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  26. I like teasing salespeople...by looking at really expensive things...one by one..then as they race towards me (Large bonus cheques in mind)I move onto something else in another part of the store...by the end of my game I could have three or four vying for attention.This works best in snooty furniture stores.
    Jane x

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  27. All that parental training down the tubes!!! Tut-tut! lol

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  28. I want to thank Steve for the term "botty belch". I'd never heard it before (I don't get out much.)

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  29. Personally, I'm a fan of the whoopie cushion. Doesn't add much to decorum, but it's impossible to keep a straight face when someone makes rude noises with one of those things.

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  30. Onwards with rubber chicken squeezing!

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  31. Now I hate the DM with a vengence, but I can't help thinking that maybe some diners in that restaurant were wanting to do something similar but lacked the guts (or a rubber chicken).

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  32. How right you are about that awful repressed, tut-tutting "Englishness" that pops up everywhere like weeds. It's so refreshing to be in America or Australia where people are more likely to say what they think and not be tying themselves in knots to avoid any possible offensiveness.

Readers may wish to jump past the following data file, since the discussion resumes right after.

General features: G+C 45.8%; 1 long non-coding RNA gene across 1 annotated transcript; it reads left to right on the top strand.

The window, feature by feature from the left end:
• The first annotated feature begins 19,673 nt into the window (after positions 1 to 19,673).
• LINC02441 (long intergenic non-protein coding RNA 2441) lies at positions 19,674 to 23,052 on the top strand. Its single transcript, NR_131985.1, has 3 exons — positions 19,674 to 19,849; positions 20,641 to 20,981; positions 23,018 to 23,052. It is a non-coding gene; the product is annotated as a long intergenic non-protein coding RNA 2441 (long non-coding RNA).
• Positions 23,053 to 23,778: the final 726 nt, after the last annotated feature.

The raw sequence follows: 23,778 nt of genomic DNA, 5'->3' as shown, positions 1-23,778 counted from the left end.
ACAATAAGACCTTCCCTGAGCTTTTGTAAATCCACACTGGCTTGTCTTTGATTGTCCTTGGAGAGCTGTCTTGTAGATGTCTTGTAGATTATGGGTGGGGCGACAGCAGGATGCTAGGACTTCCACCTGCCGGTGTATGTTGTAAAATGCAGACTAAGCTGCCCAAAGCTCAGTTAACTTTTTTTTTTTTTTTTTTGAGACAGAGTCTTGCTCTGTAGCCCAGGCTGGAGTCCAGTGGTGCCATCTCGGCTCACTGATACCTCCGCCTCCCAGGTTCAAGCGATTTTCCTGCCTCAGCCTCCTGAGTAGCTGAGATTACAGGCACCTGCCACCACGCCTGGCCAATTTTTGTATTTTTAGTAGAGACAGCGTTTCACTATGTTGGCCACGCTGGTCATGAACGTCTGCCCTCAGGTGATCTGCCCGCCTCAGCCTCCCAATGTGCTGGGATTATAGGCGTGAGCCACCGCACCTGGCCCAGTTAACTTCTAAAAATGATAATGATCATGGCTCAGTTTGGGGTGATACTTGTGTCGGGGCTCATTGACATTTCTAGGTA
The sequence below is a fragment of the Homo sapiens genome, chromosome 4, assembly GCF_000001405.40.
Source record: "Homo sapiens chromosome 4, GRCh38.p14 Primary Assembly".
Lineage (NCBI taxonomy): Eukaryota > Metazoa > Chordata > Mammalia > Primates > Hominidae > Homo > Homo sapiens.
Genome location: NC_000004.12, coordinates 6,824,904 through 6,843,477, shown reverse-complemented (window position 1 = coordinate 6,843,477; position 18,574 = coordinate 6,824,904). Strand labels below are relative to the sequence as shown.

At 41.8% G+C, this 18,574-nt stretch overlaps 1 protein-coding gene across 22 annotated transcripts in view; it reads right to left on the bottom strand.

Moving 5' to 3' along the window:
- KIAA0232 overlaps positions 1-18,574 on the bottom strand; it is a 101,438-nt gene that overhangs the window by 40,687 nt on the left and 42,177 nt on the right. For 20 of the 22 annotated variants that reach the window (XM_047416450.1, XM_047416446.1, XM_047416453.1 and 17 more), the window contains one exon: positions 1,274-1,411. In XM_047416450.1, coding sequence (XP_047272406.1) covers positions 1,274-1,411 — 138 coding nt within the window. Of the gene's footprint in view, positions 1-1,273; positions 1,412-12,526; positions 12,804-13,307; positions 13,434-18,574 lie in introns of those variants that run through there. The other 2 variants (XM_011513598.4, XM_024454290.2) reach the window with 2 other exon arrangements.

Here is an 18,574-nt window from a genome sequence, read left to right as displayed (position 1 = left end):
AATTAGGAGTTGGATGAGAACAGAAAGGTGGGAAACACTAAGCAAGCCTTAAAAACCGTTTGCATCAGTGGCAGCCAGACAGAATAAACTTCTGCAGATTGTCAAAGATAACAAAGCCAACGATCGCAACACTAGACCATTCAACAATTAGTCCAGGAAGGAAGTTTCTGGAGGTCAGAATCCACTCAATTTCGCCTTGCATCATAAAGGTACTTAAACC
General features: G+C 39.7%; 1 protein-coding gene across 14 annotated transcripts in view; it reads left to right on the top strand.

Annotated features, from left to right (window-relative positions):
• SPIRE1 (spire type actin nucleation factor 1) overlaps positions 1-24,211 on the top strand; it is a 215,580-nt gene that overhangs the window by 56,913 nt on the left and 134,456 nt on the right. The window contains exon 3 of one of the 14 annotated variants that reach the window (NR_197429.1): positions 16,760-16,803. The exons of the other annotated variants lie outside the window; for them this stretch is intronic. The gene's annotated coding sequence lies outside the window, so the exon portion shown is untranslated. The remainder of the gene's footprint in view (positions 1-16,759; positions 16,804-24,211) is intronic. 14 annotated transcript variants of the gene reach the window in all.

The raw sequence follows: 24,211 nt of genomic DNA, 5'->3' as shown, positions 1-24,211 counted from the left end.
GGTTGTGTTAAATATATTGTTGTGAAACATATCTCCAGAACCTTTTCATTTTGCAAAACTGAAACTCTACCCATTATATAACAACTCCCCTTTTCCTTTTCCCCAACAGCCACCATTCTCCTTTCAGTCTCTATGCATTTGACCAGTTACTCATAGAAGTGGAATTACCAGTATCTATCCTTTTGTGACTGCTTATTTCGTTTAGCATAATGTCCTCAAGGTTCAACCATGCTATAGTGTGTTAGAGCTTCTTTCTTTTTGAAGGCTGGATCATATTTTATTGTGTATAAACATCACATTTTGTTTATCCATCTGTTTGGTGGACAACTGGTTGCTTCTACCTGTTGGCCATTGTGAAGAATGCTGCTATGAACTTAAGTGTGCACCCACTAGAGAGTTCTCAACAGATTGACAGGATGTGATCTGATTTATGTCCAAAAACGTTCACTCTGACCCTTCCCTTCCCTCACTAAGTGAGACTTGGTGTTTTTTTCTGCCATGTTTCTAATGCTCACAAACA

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  33. Hope the food wasn't antique too.

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  34. When we were in the lakes, we went to a very small italian restaurant where the tables were very close. The couple next to us didn't speak a word to each other all night! We were so close, I felt as if we were out with a couple who had fallen out with each other. Gaz said I was a bit obvious when alerting him to the situatuon. Well I had just downed half a bottle of champagne before we went out! xx

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  35. I sing in shops to relieve the boredom. People think I'm a nutter & my kids are mortified - great entertainment.
    I feel terribly sad for those people who obviously have nothing to say to each other any more. I'd giggle like mad if you let rip a fart !
    I adore John Cusack even tho he looks sad most of the time. Maybe he needs a good giggle too x

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  36. Antiques stores here in Ontario are also grossly overpriced. I am sure the few pieces I have will be sure to be used as fire wood for another someday when I am long gone, as the Generation after us only knows the "throw away" World. Shame considering how many years some of these pieces have weathered. Ha I do the squeaky Toy thing too ! LOL

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  37. " resembled Daily Mail readers"

    I am searching google images now, to see what one looks like :-D